National, community and utility-wide efforts to move toward greater renewable energy use are well publicized. However, many consumers are becoming frustrated with the relatively slow pace of those authorities and are looking for ways to pursue renewable energy use on their own, perhaps even with a goal of being "off the grid."
But how can an individual consumer turn their back on a monolithic energy supply and generation infrastructure that has been over a century in the making? Solar generation is the most popular type of renewable energy for individual consumers, and wind generation is also becoming more popular on an individual basis. There are also possibilities of residential generation from hydro and geothermal sources.
Solar is the fastest growing source of renewable energy. In most large communities one can find solar panels mounted on the roofs of houses. According to the Solar Energy Industries Association (SEIA), residential installations of photovoltaic (PV) solar panels increased 61% in 2012.
Historically, one of the main barriers to solar power on an individual consumer level has been price. Again, according to SEIA, the average price of installed PV solar panels has dropped 33 percent in the past three years. Also, some consumers are now able to lease solar installations on their homes rather than buying them outright. In some cases installation can actually be of no charge to the consumer, and energy savings are split between the home owner and the leasing company.
Wind power generation is the second most popular renewable energy generation source for individual consumers in the US. Though windmills and turbines are usually associated with rural areas, urban and suburban areas also have potential for wind energy production.
Like solar power, wind power generation systems can be expensive to install. Luckily, consumer scale wind turbines are frequently subject to the same renewable energy tax incentives that solar systems are. And also like solar, product and installation prices are coming down.
Wind turbines also require more physical space. While some towers may only take up a couple of square yards of tower space or are even mountable on a building, the US Department of Energy recommends 1 acre of land to support a small wind generation system. Local building codes also need to be consulted to verify how tall the tower can be.
A hydropower system on an individual consumer level requires a very specific set of geographic circumstances, including water which courses through the property at a steep enough descent to move a turbine. Hydropower is extremely efficient and has almost no waste, however systems on an individual consumer scale are rare.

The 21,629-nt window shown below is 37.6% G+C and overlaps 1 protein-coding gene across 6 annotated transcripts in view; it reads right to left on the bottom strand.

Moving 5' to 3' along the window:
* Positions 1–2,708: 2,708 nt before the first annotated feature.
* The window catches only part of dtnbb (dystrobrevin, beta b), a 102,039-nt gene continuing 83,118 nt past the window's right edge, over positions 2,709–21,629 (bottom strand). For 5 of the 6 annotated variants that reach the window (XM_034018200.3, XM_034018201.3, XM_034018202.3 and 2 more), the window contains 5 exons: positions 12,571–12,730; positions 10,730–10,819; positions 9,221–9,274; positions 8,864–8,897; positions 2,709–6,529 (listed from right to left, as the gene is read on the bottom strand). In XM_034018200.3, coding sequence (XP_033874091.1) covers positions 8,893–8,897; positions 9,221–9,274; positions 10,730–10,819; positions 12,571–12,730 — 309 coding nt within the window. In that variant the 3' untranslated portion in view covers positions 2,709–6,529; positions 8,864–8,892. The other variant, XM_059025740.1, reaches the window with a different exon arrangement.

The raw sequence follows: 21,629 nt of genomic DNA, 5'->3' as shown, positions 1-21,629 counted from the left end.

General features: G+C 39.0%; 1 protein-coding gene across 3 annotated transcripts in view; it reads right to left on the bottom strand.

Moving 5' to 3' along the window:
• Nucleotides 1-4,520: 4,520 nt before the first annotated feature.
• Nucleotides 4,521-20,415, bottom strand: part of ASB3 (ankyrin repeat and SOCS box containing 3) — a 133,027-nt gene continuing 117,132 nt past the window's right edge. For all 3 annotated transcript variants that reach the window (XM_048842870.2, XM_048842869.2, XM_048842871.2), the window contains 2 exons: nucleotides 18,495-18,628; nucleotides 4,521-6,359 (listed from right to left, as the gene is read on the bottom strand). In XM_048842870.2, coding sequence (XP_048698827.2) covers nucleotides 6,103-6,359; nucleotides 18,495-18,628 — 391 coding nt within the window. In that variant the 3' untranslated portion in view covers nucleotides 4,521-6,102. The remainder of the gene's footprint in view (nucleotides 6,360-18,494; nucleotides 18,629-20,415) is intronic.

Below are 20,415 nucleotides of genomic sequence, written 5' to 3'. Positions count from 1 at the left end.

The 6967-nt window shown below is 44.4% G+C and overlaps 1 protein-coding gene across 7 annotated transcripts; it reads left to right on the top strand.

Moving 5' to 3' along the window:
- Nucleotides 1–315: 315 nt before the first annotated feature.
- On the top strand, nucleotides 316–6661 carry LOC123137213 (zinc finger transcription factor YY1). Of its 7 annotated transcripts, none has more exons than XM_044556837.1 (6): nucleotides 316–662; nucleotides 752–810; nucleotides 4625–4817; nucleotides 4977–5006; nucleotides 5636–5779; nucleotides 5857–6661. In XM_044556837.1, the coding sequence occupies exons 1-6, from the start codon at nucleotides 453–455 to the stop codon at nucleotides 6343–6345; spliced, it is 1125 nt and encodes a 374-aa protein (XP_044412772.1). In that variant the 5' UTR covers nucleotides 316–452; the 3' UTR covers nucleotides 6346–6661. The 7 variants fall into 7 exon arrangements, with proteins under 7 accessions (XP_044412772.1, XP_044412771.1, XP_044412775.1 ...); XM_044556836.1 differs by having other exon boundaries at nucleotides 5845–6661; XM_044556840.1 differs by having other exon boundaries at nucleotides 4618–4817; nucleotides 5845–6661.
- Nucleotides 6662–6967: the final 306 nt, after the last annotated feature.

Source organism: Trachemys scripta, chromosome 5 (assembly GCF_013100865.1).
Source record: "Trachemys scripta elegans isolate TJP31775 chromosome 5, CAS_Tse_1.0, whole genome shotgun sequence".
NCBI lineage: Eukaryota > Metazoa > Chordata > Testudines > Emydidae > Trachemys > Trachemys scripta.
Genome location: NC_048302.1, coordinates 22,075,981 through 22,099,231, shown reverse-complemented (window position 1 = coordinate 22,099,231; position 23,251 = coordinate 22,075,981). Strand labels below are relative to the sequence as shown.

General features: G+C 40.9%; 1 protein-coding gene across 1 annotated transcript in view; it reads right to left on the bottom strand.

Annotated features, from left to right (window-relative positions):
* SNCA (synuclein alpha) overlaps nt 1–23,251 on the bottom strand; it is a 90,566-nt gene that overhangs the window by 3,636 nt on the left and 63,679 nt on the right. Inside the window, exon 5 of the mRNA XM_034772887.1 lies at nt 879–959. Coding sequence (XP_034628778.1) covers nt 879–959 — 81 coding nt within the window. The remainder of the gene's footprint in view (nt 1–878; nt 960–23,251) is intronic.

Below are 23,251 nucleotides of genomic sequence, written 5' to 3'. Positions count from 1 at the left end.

Similarly, availability of geothermal energy for generation is greatly dependent upon geographic circumstances and is most frequently employed on a large, grid-wide basis.
Even if consumers are not able or do not choose to install a private renewable energy system in their homes there are still options to ensure that energy supplies are derived from renewable sources. Renewable Energy Certificates can be purchased, ensuring that the consumer's share of energy use is derived from renewable sources. Also, when choosing a third party supplier, consumers can indicate that they wish their power to come at least partly, if not completely, from renewable sources (BUE is the premier energy supply consulting firm in North America, and can ensure your provider uses renewable sources).
Consumers have an unprecedented variety of choices for energy providers and sources. We are now able to choose who produces our energy, from what sources that energy comes, or even to produce it ourselves. More than ever, we are able to make our energy uses match our personal values and priorities, especially enjoying the benefits of renewable resources.
» Virginia Solar Power Rebates, Tax Credits, and Incentives
» Infographic: Eco-Friendly Home Upgrades That Pay You Back
» Infographic: State-by-State Solar Pricing
» Energy Biz: "California Ups the Stakes for Renewable Energy Programs"